The finished puzzle!

The final day started with surprisingly little rain…it looked almost nice outside (ignoring the howling gusts). Unfortunately our kit hadn’t been able to dry overnight so most of us started the day off soggy anyway.

After a scrub down of the hut, we broke into teams once more.

Lizzie and Jake headed straight back to Bristol (after a week in the Lakes they’d had their mountain fix).

Simon’s report of his Sunday stroll with Lauren – Sunday’s even more apocalyptic forecast had me planning a short walk of an hour or so from the hut towards Weatherlam, to stretch the legs before driving south, but the weather was pretty benign and we freestyled across some pathless but nicely-textured ground before dropping back to the village and the hut about 3 hours later.

Me, Grace, Charlie, James and Morgan headed off down the miners track straight from the hut to seek out another scramble and summit.

The sun shined down on us as we began our scramble up Long Crag. It was an excellent route with lots of options ranging in difficulty – one I would definitely recommend and perfect for the windy conditions.

Grace, Charlie, Morgan and James on Long Crag scramble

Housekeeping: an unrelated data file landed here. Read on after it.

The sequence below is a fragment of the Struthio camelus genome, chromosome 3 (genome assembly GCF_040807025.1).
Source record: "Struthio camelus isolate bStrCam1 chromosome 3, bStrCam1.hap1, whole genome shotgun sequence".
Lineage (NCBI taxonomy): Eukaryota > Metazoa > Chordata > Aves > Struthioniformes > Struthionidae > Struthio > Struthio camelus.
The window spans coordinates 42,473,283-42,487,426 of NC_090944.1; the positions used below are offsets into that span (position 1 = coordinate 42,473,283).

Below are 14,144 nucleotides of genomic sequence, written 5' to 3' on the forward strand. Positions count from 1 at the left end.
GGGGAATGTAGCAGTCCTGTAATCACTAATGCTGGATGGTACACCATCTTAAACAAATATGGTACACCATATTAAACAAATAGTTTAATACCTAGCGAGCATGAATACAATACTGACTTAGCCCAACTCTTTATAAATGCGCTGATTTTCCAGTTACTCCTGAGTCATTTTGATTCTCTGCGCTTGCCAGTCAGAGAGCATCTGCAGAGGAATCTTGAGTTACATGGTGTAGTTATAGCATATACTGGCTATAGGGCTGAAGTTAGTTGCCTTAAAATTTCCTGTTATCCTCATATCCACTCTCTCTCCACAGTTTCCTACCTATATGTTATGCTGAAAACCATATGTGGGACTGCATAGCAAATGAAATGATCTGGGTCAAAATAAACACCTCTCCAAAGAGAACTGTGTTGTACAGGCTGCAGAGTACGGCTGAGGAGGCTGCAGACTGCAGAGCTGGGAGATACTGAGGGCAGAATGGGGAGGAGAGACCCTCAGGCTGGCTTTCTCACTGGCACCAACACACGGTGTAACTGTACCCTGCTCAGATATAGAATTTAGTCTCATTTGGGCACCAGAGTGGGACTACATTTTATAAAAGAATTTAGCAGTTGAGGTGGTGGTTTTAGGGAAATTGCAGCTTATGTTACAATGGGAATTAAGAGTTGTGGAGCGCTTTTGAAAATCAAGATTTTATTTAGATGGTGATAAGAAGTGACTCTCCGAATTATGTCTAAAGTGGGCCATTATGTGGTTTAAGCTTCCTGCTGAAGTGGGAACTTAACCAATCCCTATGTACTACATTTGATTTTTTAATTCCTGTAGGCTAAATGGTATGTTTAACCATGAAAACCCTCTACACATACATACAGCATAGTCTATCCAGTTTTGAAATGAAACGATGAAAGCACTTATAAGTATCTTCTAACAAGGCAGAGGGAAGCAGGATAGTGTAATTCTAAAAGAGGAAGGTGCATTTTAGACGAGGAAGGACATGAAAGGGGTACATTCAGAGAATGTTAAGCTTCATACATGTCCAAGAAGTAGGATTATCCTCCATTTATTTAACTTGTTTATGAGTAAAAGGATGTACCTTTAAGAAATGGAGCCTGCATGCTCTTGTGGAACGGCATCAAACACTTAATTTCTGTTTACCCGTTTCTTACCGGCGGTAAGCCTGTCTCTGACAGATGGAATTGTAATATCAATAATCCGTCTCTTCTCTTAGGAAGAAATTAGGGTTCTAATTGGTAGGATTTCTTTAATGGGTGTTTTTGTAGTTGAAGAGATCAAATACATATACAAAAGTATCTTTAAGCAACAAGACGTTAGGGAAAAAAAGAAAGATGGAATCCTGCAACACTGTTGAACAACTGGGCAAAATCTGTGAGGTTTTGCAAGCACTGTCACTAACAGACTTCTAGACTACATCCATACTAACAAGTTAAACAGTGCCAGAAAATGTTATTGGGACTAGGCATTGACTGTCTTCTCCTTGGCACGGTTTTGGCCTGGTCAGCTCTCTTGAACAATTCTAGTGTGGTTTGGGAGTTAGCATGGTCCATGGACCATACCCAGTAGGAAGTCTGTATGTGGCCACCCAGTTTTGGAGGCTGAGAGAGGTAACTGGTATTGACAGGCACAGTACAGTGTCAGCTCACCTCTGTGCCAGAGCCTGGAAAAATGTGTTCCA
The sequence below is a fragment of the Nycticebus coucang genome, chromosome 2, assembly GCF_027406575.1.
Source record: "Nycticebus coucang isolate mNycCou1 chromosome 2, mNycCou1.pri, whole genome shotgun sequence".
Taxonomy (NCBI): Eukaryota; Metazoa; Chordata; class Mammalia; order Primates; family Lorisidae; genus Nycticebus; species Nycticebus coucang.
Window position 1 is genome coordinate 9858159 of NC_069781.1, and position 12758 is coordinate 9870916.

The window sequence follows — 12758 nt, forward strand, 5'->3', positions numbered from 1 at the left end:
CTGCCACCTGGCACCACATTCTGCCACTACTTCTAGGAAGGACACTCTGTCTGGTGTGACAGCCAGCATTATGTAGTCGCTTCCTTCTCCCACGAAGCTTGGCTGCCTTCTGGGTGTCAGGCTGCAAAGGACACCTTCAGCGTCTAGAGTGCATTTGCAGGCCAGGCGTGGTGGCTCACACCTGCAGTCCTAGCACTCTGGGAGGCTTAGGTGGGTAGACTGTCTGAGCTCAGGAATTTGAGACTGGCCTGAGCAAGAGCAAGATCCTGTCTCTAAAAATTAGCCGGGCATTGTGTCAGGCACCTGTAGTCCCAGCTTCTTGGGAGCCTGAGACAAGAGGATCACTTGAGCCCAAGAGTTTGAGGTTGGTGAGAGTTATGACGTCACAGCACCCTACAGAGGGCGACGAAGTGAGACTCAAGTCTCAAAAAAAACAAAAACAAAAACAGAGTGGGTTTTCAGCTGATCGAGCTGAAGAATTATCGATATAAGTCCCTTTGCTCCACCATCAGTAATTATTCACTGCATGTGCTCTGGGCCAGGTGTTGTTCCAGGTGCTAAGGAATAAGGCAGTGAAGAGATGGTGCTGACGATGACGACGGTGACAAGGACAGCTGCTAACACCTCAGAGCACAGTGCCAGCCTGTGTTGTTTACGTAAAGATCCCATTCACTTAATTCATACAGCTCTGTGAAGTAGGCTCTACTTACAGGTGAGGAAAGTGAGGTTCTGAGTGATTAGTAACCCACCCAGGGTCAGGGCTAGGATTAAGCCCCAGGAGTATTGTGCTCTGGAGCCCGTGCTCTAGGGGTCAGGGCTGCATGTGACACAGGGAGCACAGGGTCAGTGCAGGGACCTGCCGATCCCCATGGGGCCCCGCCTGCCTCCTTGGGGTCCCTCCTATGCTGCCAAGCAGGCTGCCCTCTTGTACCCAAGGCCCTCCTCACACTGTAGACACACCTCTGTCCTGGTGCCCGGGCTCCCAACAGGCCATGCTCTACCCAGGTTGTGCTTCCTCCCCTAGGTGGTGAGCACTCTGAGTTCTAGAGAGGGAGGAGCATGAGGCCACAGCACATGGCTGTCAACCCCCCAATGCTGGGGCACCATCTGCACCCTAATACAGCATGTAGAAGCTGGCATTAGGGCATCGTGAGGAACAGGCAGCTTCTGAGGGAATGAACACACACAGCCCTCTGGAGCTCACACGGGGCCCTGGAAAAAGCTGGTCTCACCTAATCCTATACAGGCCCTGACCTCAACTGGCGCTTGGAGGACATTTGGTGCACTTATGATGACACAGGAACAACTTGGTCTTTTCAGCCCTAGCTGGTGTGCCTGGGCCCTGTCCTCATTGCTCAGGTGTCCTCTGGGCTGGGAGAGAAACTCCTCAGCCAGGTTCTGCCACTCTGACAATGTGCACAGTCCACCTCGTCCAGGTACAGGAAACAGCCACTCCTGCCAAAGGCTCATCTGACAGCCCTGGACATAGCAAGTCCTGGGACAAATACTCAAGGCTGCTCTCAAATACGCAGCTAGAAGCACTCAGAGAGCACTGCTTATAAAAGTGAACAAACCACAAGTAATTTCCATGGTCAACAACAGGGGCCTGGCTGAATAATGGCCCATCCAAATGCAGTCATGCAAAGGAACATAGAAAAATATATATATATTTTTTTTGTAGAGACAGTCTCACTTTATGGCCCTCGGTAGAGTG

Once we hit the top of the scramble, we crossed the marshy plateau to meet the path up to Wetherlam. The winds were even stronger than the day previous, so we ducked below the top to layer up and get out the goggles before stumbling onwards to the summit like drunkard bambi’s.

Our time on the summit was brief, and we quickly ducked down into a valley to follow Red Dell Beck back to base. On the way down we had a breezy lunch stop and took a small tour of the old mines that lay in the valley – we even got out the head torches to venture into an old mine shaft! We couldn’t believe our luck as the heavens opened just as we reached the hut – a spectacular end to a spectacular trip.

Thanks to everyone for such a great weekend of adventure!